If a command executes efficiently in bash, it has a exit code. For command not discovered, the exit code is 127. For that reason, we can use the exit code to complete a distinct motion.
This tutorial will give you a handful of recommendations and tricks you can use to conduct an motion based on the earlier command’s exit code.
Using the OR Operator
One particular way to execute a command if the preceding command fails is to use the OR operator. Since an OR operator requires only 1 issue to be legitimate, we can run the adhering to syntax:
In the earlier mentioned syntax, the next command will execute even if the initial command fails. Notice that this is various from using && operator as it requires the initial command to execute successfully.
$ ping -c lhint || echo “Achievement”
In the higher than illustration, echo will continue to run in spite of the mistake brought about by the identify resolution in the ping command.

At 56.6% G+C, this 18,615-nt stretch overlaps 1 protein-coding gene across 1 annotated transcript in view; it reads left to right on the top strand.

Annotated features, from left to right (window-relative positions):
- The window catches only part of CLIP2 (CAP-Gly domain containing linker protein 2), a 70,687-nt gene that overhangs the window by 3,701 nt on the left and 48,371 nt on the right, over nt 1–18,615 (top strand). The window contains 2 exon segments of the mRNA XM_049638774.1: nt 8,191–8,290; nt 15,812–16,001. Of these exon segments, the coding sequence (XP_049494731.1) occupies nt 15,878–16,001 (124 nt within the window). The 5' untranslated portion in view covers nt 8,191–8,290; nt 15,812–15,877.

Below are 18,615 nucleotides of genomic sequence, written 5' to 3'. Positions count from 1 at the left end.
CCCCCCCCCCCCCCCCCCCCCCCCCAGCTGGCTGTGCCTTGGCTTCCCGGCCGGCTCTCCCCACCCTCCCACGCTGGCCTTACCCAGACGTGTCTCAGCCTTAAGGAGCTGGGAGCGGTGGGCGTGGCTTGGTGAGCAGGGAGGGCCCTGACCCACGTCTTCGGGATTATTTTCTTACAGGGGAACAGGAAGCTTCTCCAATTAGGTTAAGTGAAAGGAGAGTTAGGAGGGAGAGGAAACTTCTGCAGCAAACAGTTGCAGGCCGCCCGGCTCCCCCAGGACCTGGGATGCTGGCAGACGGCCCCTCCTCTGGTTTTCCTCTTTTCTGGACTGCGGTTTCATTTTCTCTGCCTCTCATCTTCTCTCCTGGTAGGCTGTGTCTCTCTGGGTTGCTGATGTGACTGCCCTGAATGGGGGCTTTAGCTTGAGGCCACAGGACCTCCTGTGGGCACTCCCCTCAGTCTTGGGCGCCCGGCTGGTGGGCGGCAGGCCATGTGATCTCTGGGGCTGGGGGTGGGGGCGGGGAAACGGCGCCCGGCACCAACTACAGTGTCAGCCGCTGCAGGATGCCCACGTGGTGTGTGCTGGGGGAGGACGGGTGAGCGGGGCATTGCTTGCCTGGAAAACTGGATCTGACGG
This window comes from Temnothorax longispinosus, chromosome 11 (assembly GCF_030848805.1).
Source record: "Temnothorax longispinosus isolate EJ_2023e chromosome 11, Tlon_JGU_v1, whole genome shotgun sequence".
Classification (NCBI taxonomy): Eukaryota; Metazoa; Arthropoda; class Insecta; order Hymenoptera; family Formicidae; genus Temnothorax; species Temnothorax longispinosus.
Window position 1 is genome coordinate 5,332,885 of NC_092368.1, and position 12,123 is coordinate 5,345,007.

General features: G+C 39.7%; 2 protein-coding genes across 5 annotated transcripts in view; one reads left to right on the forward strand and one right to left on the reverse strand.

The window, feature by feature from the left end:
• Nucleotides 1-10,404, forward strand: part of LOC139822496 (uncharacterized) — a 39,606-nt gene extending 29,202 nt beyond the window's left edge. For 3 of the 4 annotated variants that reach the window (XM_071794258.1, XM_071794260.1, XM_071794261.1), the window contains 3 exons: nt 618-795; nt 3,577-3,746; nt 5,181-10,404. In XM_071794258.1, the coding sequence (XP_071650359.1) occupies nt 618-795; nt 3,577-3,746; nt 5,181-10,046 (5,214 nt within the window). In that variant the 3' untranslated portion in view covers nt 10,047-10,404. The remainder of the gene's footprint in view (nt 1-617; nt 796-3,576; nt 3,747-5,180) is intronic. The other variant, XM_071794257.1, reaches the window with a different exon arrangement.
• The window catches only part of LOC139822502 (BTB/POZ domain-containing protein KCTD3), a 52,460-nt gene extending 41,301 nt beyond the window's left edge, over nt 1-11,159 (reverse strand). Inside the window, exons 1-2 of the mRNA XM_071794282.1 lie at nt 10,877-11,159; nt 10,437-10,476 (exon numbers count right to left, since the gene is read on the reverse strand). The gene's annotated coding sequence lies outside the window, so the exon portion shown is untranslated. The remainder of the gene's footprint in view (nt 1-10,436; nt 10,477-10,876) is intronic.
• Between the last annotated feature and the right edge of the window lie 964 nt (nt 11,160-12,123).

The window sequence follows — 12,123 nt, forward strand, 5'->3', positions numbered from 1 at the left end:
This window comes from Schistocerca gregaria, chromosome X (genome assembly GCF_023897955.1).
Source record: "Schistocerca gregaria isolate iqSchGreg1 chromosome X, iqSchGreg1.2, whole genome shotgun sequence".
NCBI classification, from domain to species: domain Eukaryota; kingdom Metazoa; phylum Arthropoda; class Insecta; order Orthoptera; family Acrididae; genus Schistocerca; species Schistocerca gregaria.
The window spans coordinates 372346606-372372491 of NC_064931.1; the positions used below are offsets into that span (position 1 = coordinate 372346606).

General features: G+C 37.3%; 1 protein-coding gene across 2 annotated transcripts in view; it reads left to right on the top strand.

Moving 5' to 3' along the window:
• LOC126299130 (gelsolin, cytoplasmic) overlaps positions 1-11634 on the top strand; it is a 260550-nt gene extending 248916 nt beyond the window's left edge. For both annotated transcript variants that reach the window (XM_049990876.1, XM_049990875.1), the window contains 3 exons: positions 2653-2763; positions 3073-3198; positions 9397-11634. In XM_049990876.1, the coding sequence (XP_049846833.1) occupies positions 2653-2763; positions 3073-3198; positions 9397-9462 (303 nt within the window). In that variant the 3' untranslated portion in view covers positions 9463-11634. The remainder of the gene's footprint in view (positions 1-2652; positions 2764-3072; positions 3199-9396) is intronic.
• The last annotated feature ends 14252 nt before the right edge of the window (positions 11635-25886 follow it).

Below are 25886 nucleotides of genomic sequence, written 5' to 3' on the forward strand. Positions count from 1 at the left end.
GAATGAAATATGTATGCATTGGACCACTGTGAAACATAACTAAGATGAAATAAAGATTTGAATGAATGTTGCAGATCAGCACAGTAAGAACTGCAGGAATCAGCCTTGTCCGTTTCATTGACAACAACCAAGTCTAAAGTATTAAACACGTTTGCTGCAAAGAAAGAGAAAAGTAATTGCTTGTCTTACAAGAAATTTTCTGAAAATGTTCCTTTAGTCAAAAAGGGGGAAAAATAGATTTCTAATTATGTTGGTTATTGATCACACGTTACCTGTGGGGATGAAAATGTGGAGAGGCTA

Right here is a screenshot illustrating this:
Observe: You can tie multiple commands employing bash operators to realize the ideal consequence. For example, you can enable sleep to execute only if ping and echo execute effectively.
$ ping -c 1 linuxhint.com && echo “Achievement” || slumber 100
In the instance higher than, if possibly ping or echo fails, sleep does not execute.
Undertaking this can be handy if the next command depends on the output from the prior command.
Applying Exit Code
Bash makes it possible for us to get the exit code of the previously executed command. To watch the exit code, enter the command:
We get for a command executed effectively and 127 for a command not located in the illustration higher than.
To use the exit code for an action, we do:
if [[$? -eq 0]]
echo “Fall short”
In the script earlier mentioned, we test if the exit code is equal to , indicating the command executed successfully. If genuine, execute a command. In this circumstance, echo “success.” Or else, echo “fail.”
In this quick tutorial, we utilised bash operators and exit codes to execute a command if the past command fails or succeeds.